Friday, June 06, 2008

The Urban Farmer

In the Independant;
Last April, in a discussion about the global food crisis, Gordon Brown announced: "We need to make great changes in the way we organise food production in the next few years." High on the list of viable changes is the idea of inner-city agriculture. Which is the theory behind Haeg's concept, detailed in his new book Edible Estates: it proposes the replacement of the domestic front lawn in cities with "an edible landscape". Last year, to illustrate this point, Haeg was commissioned by the Tate to create a permanent "edible estate" on a triangle of communal grass in front of a housing estate near Elephant and Castle, bordered on two sides by a main road along which London buses thunder every few minutes.

The aim was to engage and involve the local residents – and together they miraculously transformed a patch of grass previously favoured by dogs and drunks into a luscious agri-plot housing apple and plum trees, a "forest" of tomato plants, aubergines, squashes, Brussels sprouts, runner beans, sweet peas, a "salad wing", herbs, edible flowers and 6ft artichoke plants. It is also quite beautiful: "The design was inspired by the ornate, curvy raised flowerbeds you find in front of Buckingham Palace," explains Haeg. Interestingly, although this space is still accessible by passers-by – unlike the traditional allotment, which Haeg feels is outdated – there has been no theft or vandalism. The London project was mirrored in several locations around the US. [...]

Many are already talking about it. Inspired by the "victory gardens" of the First and Second World Wars, when civilians were urged to "dig for victory" to survive the food shortages. [...]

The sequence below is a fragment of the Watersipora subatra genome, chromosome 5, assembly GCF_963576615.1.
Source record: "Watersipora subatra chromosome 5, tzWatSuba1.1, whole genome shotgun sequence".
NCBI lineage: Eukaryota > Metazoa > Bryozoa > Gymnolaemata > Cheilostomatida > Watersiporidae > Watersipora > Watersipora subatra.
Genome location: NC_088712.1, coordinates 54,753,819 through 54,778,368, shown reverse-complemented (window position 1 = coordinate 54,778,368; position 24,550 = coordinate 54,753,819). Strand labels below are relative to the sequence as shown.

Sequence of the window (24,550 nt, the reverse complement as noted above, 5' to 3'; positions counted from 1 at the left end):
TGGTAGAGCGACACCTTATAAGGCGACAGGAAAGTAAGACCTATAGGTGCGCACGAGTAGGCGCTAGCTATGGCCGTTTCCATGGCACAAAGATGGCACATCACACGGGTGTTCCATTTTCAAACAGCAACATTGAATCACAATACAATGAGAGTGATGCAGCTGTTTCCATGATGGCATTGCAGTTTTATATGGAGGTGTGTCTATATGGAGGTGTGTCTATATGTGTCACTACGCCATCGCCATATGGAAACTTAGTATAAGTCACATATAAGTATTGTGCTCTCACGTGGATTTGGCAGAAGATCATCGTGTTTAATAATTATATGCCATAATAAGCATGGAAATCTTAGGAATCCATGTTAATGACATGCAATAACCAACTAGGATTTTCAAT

It's not just about financial and health benefits – Wright has also noticed social benefits. "People who have not spoken for five years are suddenly chatting again, discussing what they've grown. And it brings together people from different cultures too – they lean over the fence and reminisce about the vegetables they grew in their countries as children – okra, bananas, yams, sweet potatoes."

Wright describes one gardener, an elderly widow, who has planted an almond tree as a memorial to her late husband and says he would have loved to see how the space had been transformed. "One guy has even replaced the photo of his family on his mobile phone with a picture of the garden. It's given them so much pride."

The impact of the garden has been enormous, says Wright. People from further and further away are coming along to get involved, learn new skills and socialise. "They see it and it's like a lightbulb and they say, 'We want our own edible estate.' Well, it makes sense, doesn't it?"